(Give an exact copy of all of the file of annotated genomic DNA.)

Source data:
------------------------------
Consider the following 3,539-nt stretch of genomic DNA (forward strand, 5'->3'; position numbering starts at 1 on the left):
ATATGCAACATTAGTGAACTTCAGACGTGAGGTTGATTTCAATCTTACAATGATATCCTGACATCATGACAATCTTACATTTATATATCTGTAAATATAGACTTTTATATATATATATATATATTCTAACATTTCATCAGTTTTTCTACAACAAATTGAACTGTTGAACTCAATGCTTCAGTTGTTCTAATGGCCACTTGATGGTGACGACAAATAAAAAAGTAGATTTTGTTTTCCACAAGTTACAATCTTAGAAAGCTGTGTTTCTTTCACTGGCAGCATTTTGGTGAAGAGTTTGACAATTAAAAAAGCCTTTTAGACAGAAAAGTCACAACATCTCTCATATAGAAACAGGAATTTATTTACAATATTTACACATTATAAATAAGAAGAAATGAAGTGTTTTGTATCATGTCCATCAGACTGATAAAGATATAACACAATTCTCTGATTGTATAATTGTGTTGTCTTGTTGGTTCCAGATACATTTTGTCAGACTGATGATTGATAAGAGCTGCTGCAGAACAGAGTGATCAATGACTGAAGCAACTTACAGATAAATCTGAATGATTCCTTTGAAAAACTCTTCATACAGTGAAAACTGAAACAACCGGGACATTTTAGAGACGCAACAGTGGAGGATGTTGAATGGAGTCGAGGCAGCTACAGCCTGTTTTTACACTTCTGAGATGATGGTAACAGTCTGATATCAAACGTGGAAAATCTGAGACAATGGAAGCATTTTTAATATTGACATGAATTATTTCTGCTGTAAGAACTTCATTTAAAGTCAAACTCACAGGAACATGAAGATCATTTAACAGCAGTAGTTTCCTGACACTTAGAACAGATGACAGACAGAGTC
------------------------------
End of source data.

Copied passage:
Consider the following 3,539-nt stretch of genomic DNA (forward strand, 5'->3'; position numbering starts at 1 on the left):
ATATGCAACATTAGTGAACTTCAGACGTGAGGTTGATTTCAATCTTACAATGATATCCTGACATCATGACAATCTTACATTTATATATCTGTAAATATAGACTTTTATATATATATATATATATTCTAACATTTCATCAGTTTTTCTACAACAAATTGAACTGTTGAACTCAATGCTTCAGTTGTTCTAATGGCCACTTGATGGTGACGACAAATAAAAAAGTAGATTTTGTTTTCCACAAGTTACAATCTTAGAAAGCTGTGTTTCTTTCACTGGCAGCATTTTGGTGAAGAGTTTGACAATTAAAAAAGCCTTTTAGACAGAAAAGTCACAACATCTCTCATATAGAAACAGGAATTTATTTACAATATTTACACATTATAAATAAGAAGAAATGAAGTGTTTTGTATCATGTCCATCAGACTGATAAAGATATAACACAATTCTCTGATTGTATAATTGTGTTGTCTTGTTGGTTCCAGATACATTTTGTCAGACTGATGATTGATAAGAGCTGCTGCAGAACAGAGTGATCAATGACTGAAGCAACTTACAGATAAATCTGAATGATTCCTTTGAAAAACTCTTCATACAGTGAAAACTGAAACAACCGGGACATTTTAGAGACGCAACAGTGGAGGATGTTGAATGGAGTCGAGGCAGCTACAGCCTGTTTTTACACTTCTGAGATGATGGTAACAGTCTGATATCAAACGTGGAAAATCTGAGACAATGGAAGCATTTTTAATATTGACATGAATTATTTCTGCTGTAAGAACTTCATTTAAAGTCAAACTCACAGGAACATGAAGATCATTTAACAGCAGTAGTTTCCTGACACTTAGAACAGATGACAGACAGAGTC